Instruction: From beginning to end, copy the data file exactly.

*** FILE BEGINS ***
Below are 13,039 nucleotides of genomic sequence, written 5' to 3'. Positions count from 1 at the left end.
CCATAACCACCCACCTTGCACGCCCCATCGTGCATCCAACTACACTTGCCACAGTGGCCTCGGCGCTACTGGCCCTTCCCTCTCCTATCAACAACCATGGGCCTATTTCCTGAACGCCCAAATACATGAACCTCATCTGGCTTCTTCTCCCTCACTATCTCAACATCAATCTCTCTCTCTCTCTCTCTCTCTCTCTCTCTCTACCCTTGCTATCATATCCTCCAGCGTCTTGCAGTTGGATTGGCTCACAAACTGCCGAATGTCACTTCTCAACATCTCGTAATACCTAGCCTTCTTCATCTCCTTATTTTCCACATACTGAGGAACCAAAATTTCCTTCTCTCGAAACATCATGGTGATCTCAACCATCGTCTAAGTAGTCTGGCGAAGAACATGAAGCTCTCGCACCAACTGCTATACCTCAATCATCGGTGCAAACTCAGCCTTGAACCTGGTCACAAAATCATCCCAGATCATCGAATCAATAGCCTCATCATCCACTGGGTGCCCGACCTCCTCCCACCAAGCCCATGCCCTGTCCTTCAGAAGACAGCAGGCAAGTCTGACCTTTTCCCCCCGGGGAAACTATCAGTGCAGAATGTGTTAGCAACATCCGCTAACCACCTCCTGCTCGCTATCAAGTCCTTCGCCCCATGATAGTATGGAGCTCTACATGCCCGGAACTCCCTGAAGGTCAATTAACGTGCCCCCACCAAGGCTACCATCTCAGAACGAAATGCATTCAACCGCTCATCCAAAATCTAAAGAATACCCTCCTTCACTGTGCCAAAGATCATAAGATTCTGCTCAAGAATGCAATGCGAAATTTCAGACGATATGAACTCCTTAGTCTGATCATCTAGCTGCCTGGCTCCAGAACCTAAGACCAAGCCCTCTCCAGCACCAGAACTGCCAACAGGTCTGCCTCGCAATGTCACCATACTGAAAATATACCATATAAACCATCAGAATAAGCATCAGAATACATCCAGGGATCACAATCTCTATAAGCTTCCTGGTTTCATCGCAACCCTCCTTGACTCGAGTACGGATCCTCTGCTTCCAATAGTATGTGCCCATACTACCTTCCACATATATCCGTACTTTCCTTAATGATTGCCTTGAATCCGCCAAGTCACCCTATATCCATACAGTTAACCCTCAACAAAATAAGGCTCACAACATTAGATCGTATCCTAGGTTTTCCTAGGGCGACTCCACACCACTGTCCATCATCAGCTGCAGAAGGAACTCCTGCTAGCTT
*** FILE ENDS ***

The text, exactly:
Below are 13,039 nucleotides of genomic sequence, written 5' to 3'. Positions count from 1 at the left end.
CCATAACCACCCACCTTGCACGCCCCATCGTGCATCCAACTACACTTGCCACAGTGGCCTCGGCGCTACTGGCCCTTCCCTCTCCTATCAACAACCATGGGCCTATTTCCTGAACGCCCAAATACATGAACCTCATCTGGCTTCTTCTCCCTCACTATCTCAACATCAATCTCTCTCTCTCTCTCTCTCTCTCTCTCTCTCTACCCTTGCTATCATATCCTCCAGCGTCTTGCAGTTGGATTGGCTCACAAACTGCCGAATGTCACTTCTCAACATCTCGTAATACCTAGCCTTCTTCATCTCCTTATTTTCCACATACTGAGGAACCAAAATTTCCTTCTCTCGAAACATCATGGTGATCTCAACCATCGTCTAAGTAGTCTGGCGAAGAACATGAAGCTCTCGCACCAACTGCTATACCTCAATCATCGGTGCAAACTCAGCCTTGAACCTGGTCACAAAATCATCCCAGATCATCGAATCAATAGCCTCATCATCCACTGGGTGCCCGACCTCCTCCCACCAAGCCCATGCCCTGTCCTTCAGAAGACAGCAGGCAAGTCTGACCTTTTCCCCCCGGGGAAACTATCAGTGCAGAATGTGTTAGCAACATCCGCTAACCACCTCCTGCTCGCTATCAAGTCCTTCGCCCCATGATAGTATGGAGCTCTACATGCCCGGAACTCCCTGAAGGTCAATTAACGTGCCCCCACCAAGGCTACCATCTCAGAACGAAATGCATTCAACCGCTCATCCAAAATCTAAAGAATACCCTCCTTCACTGTGCCAAAGATCATAAGATTCTGCTCAAGAATGCAATGCGAAATTTCAGACGATATGAACTCCTTAGTCTGATCATCTAGCTGCCTGGCTCCAGAACCTAAGACCAAGCCCTCTCCAGCACCAGAACTGCCAACAGGTCTGCCTCGCAATGTCACCATACTGAAAATATACCATATAAACCATCAGAATAAGCATCAGAATACATCCAGGGATCACAATCTCTATAAGCTTCCTGGTTTCATCGCAACCCTCCTTGACTCGAGTACGGATCCTCTGCTTCCAATAGTATGTGCCCATACTACCTTCCACATATATCCGTACTTTCCTTAATGATTGCCTTGAATCCGCCAAGTCACCCTATATCCATACAGTTAACCCTCAACAAAATAAGGCTCACAACATTAGATCGTATCCTAGGTTTTCCTAGGGCGACTCCACACCACTGTCCATCATCAGCTGCAGAAGGAACTCCTGCTAGCTT